Clearly, scripture states that the apostles should be content with food and clothing if they take anything from their churches, but Paul refused even that! Perhaps the large buildings and the fancy programs should be abandoned and pastors should consider taking a job full time elsewhere, lest they become a burden on their flock, or worse – slowly become greedy polluting and weakening the gospel of Jesus Christ to suit their own needs and the itching ears of their congregations. Perhaps meeting in the homes of the flock, and redefining the role of pastor in order to meet the biblical example of a true church might be a radical, yet appropriate option. This would require a huge change in expectations on both the church and the pastor and will require each person to use their gifts more actively, rather than have one or two people up front doing all of the teaching, sharing, and shepherding.

The key problems that arise when money becomes an integral part of a “church” are that many pastors inevitably end up giving undue influence to wealthy donors who may or may not have good character in Christ, and/or allow false teaching to take root, in order to draw in more people who will be attracted to the worldly message which is often shrouded in Christian language. The unspoken hope is that the new attendees will start giving money as well, thereby perpetuating the worldly programs and of course, the ever increasing salaries.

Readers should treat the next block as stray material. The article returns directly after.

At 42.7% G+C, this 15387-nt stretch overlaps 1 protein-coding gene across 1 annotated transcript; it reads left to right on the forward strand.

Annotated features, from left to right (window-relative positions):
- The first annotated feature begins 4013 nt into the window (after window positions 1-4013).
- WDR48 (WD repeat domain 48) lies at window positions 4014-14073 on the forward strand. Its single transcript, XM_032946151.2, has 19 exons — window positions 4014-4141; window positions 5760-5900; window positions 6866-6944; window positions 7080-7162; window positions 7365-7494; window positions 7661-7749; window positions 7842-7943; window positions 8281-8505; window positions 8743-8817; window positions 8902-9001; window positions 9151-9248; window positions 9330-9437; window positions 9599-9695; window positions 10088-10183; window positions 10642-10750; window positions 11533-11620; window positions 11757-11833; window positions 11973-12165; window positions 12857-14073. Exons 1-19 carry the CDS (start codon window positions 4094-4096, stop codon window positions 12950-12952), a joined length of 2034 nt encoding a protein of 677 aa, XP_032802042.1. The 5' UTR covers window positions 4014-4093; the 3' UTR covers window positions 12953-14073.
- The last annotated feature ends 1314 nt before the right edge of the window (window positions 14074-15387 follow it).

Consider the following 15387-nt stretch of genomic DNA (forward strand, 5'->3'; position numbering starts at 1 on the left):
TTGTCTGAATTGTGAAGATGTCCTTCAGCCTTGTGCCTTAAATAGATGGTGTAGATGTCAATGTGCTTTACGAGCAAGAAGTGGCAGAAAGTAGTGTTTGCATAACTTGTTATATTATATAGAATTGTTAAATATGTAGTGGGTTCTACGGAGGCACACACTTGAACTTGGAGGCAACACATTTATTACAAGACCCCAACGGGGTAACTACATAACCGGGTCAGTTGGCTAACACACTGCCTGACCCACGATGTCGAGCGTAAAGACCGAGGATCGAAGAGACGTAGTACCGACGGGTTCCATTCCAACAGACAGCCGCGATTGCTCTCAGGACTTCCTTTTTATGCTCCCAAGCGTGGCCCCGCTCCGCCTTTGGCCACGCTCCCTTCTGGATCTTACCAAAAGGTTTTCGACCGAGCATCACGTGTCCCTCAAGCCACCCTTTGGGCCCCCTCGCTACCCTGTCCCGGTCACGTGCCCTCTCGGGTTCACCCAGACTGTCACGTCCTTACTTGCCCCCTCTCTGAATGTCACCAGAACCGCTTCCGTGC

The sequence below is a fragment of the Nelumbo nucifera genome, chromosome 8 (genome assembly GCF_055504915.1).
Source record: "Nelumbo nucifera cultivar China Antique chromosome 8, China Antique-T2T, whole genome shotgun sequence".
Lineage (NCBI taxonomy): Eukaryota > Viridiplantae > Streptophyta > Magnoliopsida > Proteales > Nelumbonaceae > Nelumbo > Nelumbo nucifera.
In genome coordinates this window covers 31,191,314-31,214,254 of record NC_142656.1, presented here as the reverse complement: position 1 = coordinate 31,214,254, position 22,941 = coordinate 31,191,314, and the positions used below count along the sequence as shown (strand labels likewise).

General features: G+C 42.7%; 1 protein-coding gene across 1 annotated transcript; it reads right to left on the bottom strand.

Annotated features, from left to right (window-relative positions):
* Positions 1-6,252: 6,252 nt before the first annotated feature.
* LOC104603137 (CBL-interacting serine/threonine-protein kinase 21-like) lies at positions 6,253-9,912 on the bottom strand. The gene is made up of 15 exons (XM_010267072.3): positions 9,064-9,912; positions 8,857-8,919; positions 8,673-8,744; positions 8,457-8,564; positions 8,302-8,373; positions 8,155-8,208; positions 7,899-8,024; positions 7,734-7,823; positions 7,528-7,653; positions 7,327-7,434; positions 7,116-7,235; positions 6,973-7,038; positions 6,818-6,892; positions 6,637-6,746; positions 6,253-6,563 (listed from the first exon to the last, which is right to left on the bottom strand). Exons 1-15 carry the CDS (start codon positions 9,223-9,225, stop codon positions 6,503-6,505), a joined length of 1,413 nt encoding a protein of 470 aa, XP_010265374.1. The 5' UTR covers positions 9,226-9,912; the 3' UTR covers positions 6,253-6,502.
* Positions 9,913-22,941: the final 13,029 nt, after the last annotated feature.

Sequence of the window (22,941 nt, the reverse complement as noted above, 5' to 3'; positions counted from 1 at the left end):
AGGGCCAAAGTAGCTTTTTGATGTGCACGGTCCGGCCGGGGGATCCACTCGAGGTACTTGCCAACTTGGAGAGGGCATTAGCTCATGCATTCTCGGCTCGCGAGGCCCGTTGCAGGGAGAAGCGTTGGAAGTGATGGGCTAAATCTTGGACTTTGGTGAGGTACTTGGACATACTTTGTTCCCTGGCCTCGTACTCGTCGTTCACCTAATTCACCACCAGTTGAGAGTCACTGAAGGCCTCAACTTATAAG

Slowly and quietly money starts to breed corruption in the church, but Paul made certain that where ever he went there was never, ever even the slightest question regarding his motives for sharing the message of salvation through Jesus. Paul adored his flock, and he gave up everything to make sure that they knew they were loved. That is why, as his ministry wound down and he began his long march toward death, the elders in Ephesus embraced him lovingly, kissing him, and weeping knowing that the next time they would see him would be in the eternal kingdom he preached about so passionately.

While I certainly don’t have it all figured out, I do know that we, in the west, have ignored the biblical model of church and instead have largely followed more of a business model in establishing churches, despite the clear contradiction between that model and the church form as set forth by those who established the church in the years immediately after Christ ascended. Let us demand the same type of selflessness and humility from those who preach and teach us as Paul and his companions exhibited, and as church goers let us release our pastors from the unnecessary burdens we place on their shoulders so that we can all work together as a healthy and complete body of Christ. May our congregations begin to model those of the early churches, where large buildings, wealthy pastors, cool and attractive worship leaders, big stages and flashy programs were absent, but…the sharp and flashing double-edged sword of the word was relentlessly preached.